Sculptural Art in North India (13th -16th C)

I am no expert of Sculptural Art. However here is my take on the development of this art during the period of the Delhi Sultanate (13th to early 16th Centuries). Please do forgive and correct If I make any faults.

• S. Ali Nadeem Rezavi

After the 12th century Indian art fell in the grip of the medieval trend which asserted itself in practically all regions of North India save Orissa. This trend expressed itself in mass production of images fashioned under rigorous canonical prescriptions of proportions, stances and attributes, and iconographic formulae, uniformed by any vision or inner experience of the artist. The plasticity of the fully rounded and modelled form, which was the distinguishing hallmark of early Indian Sculptural art, was now replaced by flat surface, and linear angularity with stress on over-ornamentation, attention to meticulous details and strained, often highly exaggerated flexions in the place of innate dynamism. The outline which had so far remained supple and almost convex now gave way to concavity with emphasis on horizontals, verticals and diagonals and natural expression was substituted by mechanical grace and manneristic elegance, turning sculptural art into a mere craft. The only region which escaped this development was Orissa. According to N.R. Ray, these medieval elements were the accumulated result of a continuous ethnic fusion of northern racial elements that poured into the plains of North India from Central Asia in the centuries preceding and following the fall of the Gupta empire.


Orissa developed a regional school of art and architecture originating in the 7th century with the early group of temples at Bhubaneswar, which is a city of prolific temples, and culminating in the 13th century with the majestic Sun temple at Konark. The course of evolution in Orissa is towards a greater elaboration of the plan and elevation and increasing sophistication and proliferation of the ornaments, figurative as well as decorative. Till the 10th century the Orissan temple consists of only the sanctum and a hall attached thereto, both embellished with a single row of sculptures on the exterior face but from the 11th century onwards, other halls are added to the complex and all components are adorned with two rows of figures, besides numerous decorative friezes. Through all the centuries the plastic and decorative ornaments in Orissa form integral part of the temple fabric and blossom forth from it. As Stella Kramrisch says:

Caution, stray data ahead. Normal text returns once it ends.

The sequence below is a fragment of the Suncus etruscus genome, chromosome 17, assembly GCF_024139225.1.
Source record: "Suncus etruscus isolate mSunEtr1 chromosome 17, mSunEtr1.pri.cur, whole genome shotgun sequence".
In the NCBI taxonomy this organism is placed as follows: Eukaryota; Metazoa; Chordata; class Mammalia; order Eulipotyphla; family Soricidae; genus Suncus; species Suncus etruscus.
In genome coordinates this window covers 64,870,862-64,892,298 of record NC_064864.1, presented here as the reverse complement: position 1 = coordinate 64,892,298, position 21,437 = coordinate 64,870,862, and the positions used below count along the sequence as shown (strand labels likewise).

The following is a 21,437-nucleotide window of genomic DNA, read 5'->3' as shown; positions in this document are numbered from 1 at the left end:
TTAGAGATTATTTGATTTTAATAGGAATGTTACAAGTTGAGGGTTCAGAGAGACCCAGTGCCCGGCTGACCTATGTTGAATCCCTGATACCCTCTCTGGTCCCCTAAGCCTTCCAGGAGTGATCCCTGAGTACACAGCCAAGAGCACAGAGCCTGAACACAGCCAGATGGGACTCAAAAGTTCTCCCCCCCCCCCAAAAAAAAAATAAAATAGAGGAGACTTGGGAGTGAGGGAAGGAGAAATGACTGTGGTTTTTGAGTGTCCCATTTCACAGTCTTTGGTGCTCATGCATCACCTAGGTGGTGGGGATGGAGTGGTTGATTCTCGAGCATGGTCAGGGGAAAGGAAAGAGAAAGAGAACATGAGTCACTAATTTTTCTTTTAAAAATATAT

‘architecture in Orissa is but sculpture on a gigantic scale’.

Such an impression grows emphatically as one faces the sprawling grand mass of the temple ruins at Konarak laden with a bewildering array of rows upon rows of sculptures, mostly executed in bold relief along with some carved fully in the round, like the colossal figures of free-standing elephants and horses and standing females, singing or playing on musical instruments, depicted on the roof tiers of the mandapa.

The sculptures comprise besides gods and goddesses, a profusion of nymphs, loving and erotic couples and animals, realistic as well as legendary.